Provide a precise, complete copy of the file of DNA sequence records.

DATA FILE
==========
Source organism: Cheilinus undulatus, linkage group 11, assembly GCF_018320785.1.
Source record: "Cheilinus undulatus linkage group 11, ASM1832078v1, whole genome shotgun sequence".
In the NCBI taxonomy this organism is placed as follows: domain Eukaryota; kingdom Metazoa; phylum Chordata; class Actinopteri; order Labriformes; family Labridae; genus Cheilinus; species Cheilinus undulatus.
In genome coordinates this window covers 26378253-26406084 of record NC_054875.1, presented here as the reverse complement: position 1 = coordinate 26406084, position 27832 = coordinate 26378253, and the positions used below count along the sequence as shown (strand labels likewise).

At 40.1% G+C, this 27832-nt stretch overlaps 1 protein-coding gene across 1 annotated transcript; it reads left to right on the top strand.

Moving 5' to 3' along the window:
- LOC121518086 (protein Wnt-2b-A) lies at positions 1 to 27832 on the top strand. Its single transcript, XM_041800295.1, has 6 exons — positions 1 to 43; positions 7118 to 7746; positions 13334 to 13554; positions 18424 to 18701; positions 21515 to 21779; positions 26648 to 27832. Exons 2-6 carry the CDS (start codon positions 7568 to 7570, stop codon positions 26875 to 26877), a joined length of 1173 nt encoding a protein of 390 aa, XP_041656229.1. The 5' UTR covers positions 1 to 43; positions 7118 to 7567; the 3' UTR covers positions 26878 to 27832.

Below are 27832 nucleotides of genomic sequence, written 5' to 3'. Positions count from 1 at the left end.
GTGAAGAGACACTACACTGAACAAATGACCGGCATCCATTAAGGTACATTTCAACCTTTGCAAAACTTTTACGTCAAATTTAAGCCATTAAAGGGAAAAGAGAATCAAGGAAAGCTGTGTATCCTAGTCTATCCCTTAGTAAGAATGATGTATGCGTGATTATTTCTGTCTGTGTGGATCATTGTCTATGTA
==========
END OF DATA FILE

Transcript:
Source organism: Cheilinus undulatus, linkage group 11, assembly GCF_018320785.1.
Source record: "Cheilinus undulatus linkage group 11, ASM1832078v1, whole genome shotgun sequence".
In the NCBI taxonomy this organism is placed as follows: domain Eukaryota; kingdom Metazoa; phylum Chordata; class Actinopteri; order Labriformes; family Labridae; genus Cheilinus; species Cheilinus undulatus.
In genome coordinates this window covers 26378253-26406084 of record NC_054875.1, presented here as the reverse complement: position 1 = coordinate 26406084, position 27832 = coordinate 26378253, and the positions used below count along the sequence as shown (strand labels likewise).

At 40.1% G+C, this 27832-nt stretch overlaps 1 protein-coding gene across 1 annotated transcript; it reads left to right on the top strand.

Moving 5' to 3' along the window:
- LOC121518086 (protein Wnt-2b-A) lies at positions 1 to 27832 on the top strand. Its single transcript, XM_041800295.1, has 6 exons — positions 1 to 43; positions 7118 to 7746; positions 13334 to 13554; positions 18424 to 18701; positions 21515 to 21779; positions 26648 to 27832. Exons 2-6 carry the CDS (start codon positions 7568 to 7570, stop codon positions 26875 to 26877), a joined length of 1173 nt encoding a protein of 390 aa, XP_041656229.1. The 5' UTR covers positions 1 to 43; positions 7118 to 7567; the 3' UTR covers positions 26878 to 27832.

Below are 27832 nucleotides of genomic sequence, written 5' to 3'. Positions count from 1 at the left end.
GTGAAGAGACACTACACTGAACAAATGACCGGCATCCATTAAGGTACATTTCAACCTTTGCAAAACTTTTACGTCAAATTTAAGCCATTAAAGGGAAAAGAGAATCAAGGAAAGCTGTGTATCCTAGTCTATCCCTTAGTAAGAATGATGTATGCGTGATTATTTCTGTCTGTGTGGATCATTGTCTATGTA